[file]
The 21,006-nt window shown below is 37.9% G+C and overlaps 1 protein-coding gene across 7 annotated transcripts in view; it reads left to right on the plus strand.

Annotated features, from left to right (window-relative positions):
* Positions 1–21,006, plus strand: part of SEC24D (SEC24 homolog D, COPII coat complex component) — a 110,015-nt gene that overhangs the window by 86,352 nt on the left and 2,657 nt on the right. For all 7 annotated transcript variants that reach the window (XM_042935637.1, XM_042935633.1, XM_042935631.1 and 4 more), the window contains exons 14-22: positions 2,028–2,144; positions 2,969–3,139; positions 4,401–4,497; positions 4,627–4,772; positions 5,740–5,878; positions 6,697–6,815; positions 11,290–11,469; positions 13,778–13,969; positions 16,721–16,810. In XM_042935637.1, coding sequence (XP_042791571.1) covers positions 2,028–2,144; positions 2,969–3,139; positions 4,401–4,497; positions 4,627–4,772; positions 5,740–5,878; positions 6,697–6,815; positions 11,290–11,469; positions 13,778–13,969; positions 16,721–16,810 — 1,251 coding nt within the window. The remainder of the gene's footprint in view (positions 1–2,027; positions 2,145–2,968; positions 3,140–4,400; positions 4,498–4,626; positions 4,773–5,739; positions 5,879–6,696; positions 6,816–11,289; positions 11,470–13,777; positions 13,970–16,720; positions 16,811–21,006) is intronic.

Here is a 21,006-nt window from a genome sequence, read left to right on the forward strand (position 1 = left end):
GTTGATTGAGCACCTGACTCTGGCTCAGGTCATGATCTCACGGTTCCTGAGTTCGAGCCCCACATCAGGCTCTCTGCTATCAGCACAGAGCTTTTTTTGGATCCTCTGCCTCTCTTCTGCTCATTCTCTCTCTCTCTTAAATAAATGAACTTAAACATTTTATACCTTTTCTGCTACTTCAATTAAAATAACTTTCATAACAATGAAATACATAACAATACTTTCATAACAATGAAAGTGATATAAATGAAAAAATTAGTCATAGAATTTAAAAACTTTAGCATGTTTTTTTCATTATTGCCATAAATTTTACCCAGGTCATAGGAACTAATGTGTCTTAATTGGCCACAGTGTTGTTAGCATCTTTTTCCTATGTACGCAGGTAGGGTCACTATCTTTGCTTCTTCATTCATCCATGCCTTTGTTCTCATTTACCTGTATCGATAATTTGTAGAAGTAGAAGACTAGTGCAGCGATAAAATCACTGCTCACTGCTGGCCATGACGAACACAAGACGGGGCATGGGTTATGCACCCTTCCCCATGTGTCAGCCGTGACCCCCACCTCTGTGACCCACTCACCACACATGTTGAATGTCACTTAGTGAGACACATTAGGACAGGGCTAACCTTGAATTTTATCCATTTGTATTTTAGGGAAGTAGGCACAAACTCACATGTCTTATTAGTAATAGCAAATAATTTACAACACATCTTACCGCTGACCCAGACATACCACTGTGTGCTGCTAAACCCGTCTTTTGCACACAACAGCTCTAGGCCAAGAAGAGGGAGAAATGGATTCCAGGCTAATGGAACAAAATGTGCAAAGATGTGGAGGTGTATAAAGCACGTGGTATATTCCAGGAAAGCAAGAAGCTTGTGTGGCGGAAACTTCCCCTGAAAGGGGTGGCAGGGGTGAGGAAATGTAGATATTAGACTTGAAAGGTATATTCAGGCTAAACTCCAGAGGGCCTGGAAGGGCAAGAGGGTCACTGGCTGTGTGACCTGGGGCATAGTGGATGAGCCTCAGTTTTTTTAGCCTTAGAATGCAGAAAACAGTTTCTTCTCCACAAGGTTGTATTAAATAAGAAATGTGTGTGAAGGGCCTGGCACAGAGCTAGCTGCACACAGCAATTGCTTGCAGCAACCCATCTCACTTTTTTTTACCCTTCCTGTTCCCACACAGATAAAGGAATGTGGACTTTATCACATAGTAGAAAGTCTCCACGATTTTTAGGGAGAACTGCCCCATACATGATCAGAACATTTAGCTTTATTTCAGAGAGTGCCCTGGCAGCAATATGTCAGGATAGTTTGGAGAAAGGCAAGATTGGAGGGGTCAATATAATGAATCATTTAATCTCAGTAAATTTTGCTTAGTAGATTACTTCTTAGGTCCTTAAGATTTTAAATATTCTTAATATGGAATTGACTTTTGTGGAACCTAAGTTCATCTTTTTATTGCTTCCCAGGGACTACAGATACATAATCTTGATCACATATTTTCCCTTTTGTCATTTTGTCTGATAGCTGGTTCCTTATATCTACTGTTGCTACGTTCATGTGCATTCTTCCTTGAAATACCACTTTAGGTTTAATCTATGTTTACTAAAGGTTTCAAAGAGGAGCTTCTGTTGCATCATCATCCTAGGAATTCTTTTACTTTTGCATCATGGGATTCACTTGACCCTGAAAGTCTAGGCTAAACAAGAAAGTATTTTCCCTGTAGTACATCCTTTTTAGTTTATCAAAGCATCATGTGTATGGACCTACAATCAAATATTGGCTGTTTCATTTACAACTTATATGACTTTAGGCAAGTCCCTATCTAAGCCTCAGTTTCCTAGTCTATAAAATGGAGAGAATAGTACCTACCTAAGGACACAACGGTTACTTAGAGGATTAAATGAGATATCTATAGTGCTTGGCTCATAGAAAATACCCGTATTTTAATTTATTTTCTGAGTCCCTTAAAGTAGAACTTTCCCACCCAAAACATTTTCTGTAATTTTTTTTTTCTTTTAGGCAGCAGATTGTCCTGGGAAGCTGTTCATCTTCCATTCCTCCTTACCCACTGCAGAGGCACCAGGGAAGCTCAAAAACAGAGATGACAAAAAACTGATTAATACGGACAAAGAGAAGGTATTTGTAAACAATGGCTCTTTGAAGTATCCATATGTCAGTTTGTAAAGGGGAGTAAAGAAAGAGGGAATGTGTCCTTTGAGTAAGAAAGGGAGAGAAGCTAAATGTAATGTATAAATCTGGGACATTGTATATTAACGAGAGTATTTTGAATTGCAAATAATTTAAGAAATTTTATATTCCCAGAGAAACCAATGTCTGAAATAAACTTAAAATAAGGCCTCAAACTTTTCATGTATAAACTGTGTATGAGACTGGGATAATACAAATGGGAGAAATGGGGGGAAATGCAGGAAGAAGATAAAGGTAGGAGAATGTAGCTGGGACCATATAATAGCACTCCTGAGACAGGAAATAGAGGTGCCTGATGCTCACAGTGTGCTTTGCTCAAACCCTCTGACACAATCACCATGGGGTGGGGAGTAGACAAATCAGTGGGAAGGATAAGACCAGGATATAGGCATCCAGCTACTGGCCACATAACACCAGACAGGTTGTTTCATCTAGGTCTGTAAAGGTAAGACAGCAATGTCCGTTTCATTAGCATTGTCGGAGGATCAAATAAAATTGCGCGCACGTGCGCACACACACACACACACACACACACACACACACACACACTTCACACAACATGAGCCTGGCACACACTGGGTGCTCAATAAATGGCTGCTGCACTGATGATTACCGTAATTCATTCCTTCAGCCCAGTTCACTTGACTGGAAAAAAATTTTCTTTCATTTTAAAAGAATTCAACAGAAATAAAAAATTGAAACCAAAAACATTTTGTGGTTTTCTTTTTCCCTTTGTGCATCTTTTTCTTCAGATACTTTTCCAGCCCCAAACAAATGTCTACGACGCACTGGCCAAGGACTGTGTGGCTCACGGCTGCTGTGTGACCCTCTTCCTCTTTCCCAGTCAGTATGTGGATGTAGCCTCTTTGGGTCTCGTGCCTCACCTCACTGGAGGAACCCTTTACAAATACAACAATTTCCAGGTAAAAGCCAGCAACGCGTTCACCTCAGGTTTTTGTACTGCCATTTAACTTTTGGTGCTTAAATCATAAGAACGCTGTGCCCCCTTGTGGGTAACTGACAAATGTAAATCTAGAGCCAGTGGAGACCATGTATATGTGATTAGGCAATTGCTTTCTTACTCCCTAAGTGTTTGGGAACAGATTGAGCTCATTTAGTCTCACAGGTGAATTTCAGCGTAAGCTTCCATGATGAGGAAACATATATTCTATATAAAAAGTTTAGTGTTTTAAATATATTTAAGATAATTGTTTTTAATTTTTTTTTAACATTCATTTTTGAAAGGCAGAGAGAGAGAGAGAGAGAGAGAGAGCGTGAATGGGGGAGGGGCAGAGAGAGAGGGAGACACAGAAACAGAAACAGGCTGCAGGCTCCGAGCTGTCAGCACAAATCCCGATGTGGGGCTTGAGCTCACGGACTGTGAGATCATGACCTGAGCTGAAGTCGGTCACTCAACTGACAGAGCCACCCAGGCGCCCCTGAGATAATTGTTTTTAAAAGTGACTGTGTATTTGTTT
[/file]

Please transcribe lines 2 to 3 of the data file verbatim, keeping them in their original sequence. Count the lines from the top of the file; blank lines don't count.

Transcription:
Annotated features, from left to right (window-relative positions):
* Positions 1–21,006, plus strand: part of SEC24D (SEC24 homolog D, COPII coat complex component) — a 110,015-nt gene that overhangs the window by 86,352 nt on the left and 2,657 nt on the right. For all 7 annotated transcript variants that reach the window (XM_042935637.1, XM_042935633.1, XM_042935631.1 and 4 more), the window contains exons 14-22: positions 2,028–2,144; positions 2,969–3,139; positions 4,401–4,497; positions 4,627–4,772; positions 5,740–5,878; positions 6,697–6,815; positions 11,290–11,469; positions 13,778–13,969; positions 16,721–16,810. In XM_042935637.1, coding sequence (XP_042791571.1) covers positions 2,028–2,144; positions 2,969–3,139; positions 4,401–4,497; positions 4,627–4,772; positions 5,740–5,878; positions 6,697–6,815; positions 11,290–11,469; positions 13,778–13,969; positions 16,721–16,810 — 1,251 coding nt within the window. The remainder of the gene's footprint in view (positions 1–2,027; positions 2,145–2,968; positions 3,140–4,400; positions 4,498–4,626; positions 4,773–5,739; positions 5,879–6,696; positions 6,816–11,289; positions 11,470–13,777; positions 13,970–16,720; positions 16,811–21,006) is intronic.